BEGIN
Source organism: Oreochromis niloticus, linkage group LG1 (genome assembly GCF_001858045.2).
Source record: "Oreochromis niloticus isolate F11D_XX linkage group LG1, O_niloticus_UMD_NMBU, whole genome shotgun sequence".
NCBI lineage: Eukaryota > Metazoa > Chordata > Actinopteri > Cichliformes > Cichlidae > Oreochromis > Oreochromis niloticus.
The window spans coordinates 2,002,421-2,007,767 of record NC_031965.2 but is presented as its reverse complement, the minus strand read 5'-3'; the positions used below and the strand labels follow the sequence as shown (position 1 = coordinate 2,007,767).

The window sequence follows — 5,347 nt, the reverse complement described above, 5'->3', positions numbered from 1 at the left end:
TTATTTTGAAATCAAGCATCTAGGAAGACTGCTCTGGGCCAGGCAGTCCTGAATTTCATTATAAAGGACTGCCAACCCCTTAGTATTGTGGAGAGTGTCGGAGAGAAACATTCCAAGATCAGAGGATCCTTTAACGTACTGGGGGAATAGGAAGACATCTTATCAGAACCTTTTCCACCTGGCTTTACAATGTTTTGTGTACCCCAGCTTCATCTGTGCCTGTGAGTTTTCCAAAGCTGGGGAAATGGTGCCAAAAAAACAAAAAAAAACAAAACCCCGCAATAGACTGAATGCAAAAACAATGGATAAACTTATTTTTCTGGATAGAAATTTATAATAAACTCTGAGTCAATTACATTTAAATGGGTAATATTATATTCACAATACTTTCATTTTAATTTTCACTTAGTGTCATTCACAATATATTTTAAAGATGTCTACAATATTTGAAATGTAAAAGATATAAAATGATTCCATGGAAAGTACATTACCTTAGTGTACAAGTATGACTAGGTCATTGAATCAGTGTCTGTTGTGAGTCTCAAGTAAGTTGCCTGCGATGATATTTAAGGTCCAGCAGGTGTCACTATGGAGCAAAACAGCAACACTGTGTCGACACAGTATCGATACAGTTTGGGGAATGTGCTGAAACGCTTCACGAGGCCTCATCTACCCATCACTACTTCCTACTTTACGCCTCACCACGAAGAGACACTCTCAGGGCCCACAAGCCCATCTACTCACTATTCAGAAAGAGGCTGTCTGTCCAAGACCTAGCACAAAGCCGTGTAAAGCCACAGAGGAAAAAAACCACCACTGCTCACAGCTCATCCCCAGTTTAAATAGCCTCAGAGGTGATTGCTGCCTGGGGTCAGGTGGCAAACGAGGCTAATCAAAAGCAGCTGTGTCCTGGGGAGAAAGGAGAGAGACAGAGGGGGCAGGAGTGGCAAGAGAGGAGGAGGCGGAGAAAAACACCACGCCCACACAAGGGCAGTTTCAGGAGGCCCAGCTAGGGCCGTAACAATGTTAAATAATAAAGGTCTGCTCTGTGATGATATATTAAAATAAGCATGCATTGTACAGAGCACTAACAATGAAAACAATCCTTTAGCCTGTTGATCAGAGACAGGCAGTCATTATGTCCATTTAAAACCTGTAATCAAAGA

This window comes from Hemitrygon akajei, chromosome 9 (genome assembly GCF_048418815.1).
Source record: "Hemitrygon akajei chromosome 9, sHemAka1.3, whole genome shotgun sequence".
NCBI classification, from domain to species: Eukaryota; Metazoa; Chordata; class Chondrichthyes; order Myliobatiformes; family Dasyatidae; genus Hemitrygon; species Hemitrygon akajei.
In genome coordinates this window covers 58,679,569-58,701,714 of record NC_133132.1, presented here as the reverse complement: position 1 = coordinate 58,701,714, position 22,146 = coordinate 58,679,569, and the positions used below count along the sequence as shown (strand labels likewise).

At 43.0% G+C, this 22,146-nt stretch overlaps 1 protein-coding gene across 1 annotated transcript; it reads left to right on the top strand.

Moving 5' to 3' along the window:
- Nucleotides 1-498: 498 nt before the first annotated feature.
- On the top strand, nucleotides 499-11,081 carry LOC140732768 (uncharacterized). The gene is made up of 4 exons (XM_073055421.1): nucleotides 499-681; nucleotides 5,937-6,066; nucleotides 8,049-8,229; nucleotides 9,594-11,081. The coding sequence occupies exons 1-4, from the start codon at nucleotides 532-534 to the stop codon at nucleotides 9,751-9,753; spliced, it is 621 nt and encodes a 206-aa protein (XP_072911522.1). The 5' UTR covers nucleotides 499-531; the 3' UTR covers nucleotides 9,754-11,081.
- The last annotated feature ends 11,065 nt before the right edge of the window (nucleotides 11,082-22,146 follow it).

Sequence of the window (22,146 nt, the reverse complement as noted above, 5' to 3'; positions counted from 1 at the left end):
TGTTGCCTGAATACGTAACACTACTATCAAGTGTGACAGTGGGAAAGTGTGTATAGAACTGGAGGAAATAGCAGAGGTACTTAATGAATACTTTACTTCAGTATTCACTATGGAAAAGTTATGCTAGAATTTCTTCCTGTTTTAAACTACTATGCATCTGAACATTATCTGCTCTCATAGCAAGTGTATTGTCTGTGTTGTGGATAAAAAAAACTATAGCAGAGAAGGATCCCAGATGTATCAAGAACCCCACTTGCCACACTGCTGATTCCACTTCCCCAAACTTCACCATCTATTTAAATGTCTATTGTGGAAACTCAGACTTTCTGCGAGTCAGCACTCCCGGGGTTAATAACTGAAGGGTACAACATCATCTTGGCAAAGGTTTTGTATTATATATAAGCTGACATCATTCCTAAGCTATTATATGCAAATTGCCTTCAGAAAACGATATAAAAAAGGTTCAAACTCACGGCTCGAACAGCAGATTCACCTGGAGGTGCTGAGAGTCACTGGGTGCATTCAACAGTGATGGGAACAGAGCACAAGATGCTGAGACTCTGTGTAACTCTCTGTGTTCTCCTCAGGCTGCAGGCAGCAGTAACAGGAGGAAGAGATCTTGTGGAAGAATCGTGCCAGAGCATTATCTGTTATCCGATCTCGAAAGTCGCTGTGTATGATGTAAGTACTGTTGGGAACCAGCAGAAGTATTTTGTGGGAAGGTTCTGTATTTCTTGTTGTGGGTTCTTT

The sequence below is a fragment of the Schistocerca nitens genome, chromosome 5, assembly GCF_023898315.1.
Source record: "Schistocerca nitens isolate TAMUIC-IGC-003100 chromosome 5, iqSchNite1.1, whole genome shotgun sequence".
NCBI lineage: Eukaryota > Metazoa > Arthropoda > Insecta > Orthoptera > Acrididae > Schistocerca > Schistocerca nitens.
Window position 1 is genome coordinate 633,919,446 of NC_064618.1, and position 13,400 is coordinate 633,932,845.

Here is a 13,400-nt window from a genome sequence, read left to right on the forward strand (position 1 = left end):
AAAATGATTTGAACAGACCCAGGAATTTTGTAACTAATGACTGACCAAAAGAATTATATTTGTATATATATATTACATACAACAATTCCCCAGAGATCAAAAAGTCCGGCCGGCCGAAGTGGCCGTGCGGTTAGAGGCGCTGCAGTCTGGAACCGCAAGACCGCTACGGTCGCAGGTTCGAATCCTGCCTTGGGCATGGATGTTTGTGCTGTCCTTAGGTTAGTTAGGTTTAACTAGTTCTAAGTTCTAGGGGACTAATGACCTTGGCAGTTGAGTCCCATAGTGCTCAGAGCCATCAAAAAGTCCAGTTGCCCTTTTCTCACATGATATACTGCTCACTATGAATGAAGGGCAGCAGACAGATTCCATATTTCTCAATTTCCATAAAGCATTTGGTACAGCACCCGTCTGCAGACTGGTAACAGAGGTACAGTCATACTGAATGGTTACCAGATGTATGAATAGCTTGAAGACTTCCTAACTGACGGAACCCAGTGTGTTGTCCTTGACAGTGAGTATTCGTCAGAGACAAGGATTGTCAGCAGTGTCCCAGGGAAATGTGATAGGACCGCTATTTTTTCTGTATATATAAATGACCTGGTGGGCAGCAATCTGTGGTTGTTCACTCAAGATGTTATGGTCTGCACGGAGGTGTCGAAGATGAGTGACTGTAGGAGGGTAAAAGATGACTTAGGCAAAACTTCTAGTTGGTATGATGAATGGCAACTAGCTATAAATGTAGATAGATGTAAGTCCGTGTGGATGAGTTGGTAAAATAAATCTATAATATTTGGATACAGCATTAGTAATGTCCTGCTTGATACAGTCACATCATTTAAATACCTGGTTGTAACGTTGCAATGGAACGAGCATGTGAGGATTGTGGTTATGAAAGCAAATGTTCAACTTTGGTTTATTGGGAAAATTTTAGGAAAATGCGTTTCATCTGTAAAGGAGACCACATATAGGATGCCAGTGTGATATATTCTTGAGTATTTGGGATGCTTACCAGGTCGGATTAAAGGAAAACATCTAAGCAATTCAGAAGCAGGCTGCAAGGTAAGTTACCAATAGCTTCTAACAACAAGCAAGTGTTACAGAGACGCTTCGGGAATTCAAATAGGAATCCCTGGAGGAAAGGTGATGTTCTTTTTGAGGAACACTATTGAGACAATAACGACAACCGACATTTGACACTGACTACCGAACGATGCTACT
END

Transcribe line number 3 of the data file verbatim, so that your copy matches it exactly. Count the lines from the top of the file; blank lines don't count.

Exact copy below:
NCBI lineage: Eukaryota > Metazoa > Chordata > Actinopteri > Cichliformes > Cichlidae > Oreochromis > Oreochromis niloticus.